When it comes to moving extremely heavy or bulky items around your industrial facility, the best equipment to do the job will usually be an overhead crane. Because these machines avoid obstructions by lifting items above the floors on your site, they provide an unparalleled degree of safety and flexibility. And their control systems allow human operators to move the items with a high degree of control and ergonomic efficiency.
Overhead cranes are not all the same. In fact, it may well be said that no two are exactly alike because each one is specifically configured for the environment and application in which it will be used. Still, there are several different categories of cranes, each of which is best suited to particular kinds of uses. That's why selecting the right type of crane for your facility and application is critically important.
In this article we want to examine three of the most commonly used types of overhead cranes: the bridge crane, the gantry crane, and the monorail crane. We'll briefly discuss the defining characteristics of each of these systems, and how each one works. But our primary focus will be on understanding the particular environments and applications for which each type of crane is best suited.
The configuration of a bridge crane is easy to visualize. It consists of two elevated runways that run in parallel along the travel length of the crane. These runways may be built into the support structure of your facility or, in the case of freestanding bridge cranes, may be supported by floor mounted columns.
Connecting or "bridging" the runways is a movable single or double girder beam. Each girder is supported by an end truck on each side that can propel the girder back and forth along the runway. (You might picture this as a pair of elevated railroad tracks with one or two parallel ties between them that can move along the length of the tracks). Each girder beam supports a trolley that can move from side to side along the girder. The trolley, in turn, supports a hoist and hook that can lift a load vertically.
The choice between a single or double girder system depends mostly on the span between the runways, the amount of weight to be lifted, and the lifting height required. If the span between the runways is more than about 65 feet, or the weight to be lifted is more than 15 tons, a double girder system is probably the best choice. The hook height (how high above the floor the hoist is required to lift) is also important because with a double girder system the hoist is located on top of the girders, allowing for a greater vertical range of movement.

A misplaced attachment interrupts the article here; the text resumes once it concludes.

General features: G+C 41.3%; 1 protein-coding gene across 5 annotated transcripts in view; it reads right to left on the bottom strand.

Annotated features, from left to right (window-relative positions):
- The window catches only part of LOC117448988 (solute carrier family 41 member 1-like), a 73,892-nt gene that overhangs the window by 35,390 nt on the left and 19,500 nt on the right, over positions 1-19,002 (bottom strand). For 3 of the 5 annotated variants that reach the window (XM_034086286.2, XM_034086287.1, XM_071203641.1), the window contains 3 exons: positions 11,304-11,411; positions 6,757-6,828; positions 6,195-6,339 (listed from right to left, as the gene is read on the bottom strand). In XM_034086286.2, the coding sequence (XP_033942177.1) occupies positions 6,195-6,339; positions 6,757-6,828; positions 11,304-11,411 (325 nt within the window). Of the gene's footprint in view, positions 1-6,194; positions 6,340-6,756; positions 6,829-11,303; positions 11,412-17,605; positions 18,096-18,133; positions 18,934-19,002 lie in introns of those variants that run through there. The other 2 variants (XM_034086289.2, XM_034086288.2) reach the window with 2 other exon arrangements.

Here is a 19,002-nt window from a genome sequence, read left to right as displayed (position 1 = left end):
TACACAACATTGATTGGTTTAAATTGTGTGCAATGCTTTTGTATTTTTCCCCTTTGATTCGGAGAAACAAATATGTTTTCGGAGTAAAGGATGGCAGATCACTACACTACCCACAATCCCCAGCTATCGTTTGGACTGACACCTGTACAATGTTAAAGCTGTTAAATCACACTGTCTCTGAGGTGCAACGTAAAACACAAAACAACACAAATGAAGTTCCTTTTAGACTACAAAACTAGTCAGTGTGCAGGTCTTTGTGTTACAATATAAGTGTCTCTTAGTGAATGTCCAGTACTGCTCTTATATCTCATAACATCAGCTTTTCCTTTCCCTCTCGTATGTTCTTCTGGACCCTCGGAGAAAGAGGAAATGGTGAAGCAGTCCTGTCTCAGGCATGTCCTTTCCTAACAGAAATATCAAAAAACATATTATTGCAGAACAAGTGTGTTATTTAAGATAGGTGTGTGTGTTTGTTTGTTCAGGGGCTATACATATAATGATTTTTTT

A gantry crane is very similar to a bridge crane. The major difference is that the girder, whether single or double, does not rest upon runways built into the structure, but is supported by rigid legs that can travel on the ground. The legs may have casters to roll along the floor, or in some cases may move along a track installed in the floor. So, while a bridge crane's position is fixed, a gantry crane can be moved around your facility.
The mobility of a gantry crane is determined in part by the material used in its construction. Gantry cranes constructed with lightweight aluminum may be truly portable, with the ability to be rolled from location to location even, in some cases, while carrying a load. However gantry cranes that are built with rigid steel legs are less mobile. They may, in fact, require disassembly and reassembly when they are moved.
There are also what might be called hybrid gantry cranes. These are single-leg configurations where the crane has a leg on one end, while the other end is attached to an overhead runway similar to what a bridge crane would use. The advantage of this type of crane construction is that it maximizes floor space and is particularly useful for covering large spans.
Gantry cranes may be fixed or adjustable height. The fixed height variety is the most common. They are best suited for applications in which the process is fixed and repetitive. An adjustable height gantry is more flexible since its height can be altered based on the application or configuration of the location in which it will be used. Of course, that flexibility comes at a price. Adjustable height gantry cranes normally are more expensive than the fixed height variety.
In general, a gantry crane has performance characteristics similar to those of an equivalent bridge crane. Gantry cranes are, however, usually less expensive than bridge cranes.